Food and Drink
Posted by Jade Kelly
05. Oct, 2011
Tabletop cooking is what childhood dreams are made of — a wacky land at the top of the ‘Magic Faraway Tree’ where the locals walk on their hands and cook over flames inside the table. Naturally I’m drawn to the idea like a slice of Wagyu Beef to an open flame so it’s no surprise that I recently found myself back at Shou Sumiyaki.
This Japanese ‘Sumiyaki’ restaurant is nestled just inside the gates of Chinatown and is the place to go to for top quality Japanese produce and a long enjoyable dining experience. If you book ahead you can secure a private table behind rice paper screens, but for these tables you have to remove your shoes so clean socks are a must lest you want your friends to extinguish the flames with their tears.
Hungry groups tend to order an amount of food greater than or equal to their combined body weight just in case it’s not enough. Of course, my table went for the special combo menu at around $50 per person. Each person received their own portion of rice, miso soup and dipping sauce pallet. Then came the food procession.
First up were the entrees: organic cucumber and sesame miso salad, fried soft shell crab salad and the buttery salmon sashimi. Then the meat.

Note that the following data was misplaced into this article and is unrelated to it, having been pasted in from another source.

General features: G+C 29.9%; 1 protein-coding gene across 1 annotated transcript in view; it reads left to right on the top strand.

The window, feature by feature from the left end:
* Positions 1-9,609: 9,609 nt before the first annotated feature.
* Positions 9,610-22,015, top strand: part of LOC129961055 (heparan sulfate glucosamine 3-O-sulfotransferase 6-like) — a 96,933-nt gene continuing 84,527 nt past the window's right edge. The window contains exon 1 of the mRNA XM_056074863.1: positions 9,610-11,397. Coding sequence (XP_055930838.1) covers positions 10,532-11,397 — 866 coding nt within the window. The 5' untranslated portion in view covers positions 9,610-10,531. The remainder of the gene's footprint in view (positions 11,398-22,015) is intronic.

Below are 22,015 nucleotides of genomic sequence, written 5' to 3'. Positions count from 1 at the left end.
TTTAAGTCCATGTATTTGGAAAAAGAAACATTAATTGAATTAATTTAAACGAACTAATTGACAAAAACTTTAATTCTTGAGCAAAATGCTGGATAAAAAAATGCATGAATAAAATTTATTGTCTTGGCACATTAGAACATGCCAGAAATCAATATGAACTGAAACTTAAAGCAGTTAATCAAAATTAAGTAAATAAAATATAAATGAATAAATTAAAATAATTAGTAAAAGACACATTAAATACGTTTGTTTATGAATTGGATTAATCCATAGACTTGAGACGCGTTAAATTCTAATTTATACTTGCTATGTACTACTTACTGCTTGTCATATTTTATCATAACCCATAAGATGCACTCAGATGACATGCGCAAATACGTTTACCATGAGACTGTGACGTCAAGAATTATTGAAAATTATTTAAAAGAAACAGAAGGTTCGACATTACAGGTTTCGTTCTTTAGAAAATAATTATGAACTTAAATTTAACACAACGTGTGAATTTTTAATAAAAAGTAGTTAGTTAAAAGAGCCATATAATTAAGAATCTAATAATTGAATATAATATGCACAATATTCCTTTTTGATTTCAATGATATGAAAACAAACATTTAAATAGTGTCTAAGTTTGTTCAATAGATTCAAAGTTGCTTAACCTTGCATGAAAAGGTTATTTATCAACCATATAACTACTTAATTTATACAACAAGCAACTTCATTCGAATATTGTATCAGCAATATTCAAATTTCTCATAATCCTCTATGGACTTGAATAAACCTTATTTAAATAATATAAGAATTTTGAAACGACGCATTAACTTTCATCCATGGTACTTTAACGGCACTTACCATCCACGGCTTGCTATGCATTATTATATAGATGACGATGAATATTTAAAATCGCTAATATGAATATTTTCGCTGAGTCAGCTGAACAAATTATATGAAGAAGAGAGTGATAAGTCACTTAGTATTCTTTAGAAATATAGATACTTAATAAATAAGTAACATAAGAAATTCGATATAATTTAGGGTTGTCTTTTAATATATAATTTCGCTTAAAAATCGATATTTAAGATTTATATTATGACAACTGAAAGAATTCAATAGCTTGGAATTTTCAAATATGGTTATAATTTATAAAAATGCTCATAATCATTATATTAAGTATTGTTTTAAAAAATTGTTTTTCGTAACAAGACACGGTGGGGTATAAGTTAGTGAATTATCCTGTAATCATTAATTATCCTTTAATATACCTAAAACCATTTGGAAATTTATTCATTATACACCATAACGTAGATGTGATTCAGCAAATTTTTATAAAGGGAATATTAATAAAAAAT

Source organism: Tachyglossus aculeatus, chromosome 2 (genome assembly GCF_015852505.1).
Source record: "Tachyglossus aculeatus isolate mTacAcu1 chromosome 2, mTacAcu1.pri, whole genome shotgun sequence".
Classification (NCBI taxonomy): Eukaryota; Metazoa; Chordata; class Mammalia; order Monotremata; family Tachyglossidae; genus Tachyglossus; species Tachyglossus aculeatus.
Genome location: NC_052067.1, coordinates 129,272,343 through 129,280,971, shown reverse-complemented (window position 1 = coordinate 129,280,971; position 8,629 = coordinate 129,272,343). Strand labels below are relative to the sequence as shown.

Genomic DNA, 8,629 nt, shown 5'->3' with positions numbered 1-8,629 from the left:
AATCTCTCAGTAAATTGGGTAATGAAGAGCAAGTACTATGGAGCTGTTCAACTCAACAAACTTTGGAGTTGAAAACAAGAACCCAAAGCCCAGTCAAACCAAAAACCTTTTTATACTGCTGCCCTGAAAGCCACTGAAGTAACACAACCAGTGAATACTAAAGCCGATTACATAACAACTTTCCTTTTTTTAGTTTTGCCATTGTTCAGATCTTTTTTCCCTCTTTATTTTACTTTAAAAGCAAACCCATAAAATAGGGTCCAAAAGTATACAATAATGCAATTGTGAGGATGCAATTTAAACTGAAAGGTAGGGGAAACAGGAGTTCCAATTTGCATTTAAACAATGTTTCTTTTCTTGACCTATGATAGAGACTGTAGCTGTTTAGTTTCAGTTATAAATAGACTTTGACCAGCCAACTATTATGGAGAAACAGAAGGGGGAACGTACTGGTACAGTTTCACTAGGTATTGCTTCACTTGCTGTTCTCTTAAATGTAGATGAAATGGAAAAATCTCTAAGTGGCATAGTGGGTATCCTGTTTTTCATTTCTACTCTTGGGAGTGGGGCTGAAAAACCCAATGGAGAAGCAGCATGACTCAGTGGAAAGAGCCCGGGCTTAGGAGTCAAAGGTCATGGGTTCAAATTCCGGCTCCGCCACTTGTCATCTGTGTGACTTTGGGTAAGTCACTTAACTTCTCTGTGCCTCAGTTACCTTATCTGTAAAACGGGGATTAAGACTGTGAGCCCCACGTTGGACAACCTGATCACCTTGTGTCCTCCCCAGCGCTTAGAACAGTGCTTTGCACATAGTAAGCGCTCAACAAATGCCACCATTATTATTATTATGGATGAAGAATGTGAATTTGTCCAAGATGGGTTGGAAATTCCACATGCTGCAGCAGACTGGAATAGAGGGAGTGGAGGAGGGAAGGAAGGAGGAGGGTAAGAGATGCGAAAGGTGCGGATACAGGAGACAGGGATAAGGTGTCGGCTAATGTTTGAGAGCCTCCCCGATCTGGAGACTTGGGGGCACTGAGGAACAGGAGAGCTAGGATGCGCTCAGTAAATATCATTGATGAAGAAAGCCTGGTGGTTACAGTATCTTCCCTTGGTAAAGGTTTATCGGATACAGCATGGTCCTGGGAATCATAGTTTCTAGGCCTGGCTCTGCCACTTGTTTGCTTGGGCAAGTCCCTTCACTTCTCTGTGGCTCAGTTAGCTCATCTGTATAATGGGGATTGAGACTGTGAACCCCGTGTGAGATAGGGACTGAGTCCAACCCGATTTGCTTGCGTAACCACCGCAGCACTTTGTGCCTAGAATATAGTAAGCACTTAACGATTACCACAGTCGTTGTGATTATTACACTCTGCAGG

By this stage, however, I had left this world behind and the only words that made sense to me were ‘oyster blade’, ‘wagyu’, and ‘rib’. Each was better than the last. They only required a few moments to cook on the grill and in no time we were all nicely stuffed.
Shou Sumiyaki is a high-quality version of many tabletop cooking restaurants around Melbourne. You can expect to pay more for the quality of the food, decor and service elsewhere which is why this place is totally worth it.
160 Little Bourke Street, Melbourne
Lunch: Tues – Sun 12pm – 3pm
Dinner: Sun – Thurs 5pm – 10pm, Fri – Sat 5pm – 12am
Finding joy in art, design and retail rarities.
Ride in style with newly imported CREATE bikes at Reid Cycles.
Melbourne artist Sayraphim Lothian's new project wants to put a spring in your step through random acts of kindness.
Culinary Cinema dishes up classic films and fried grub for Good Food Month.
Secret Foodies' final Melbourne dinner is set to be a cracker of a cocktail party.
Milk Bar's picks of music, plays and cabarets.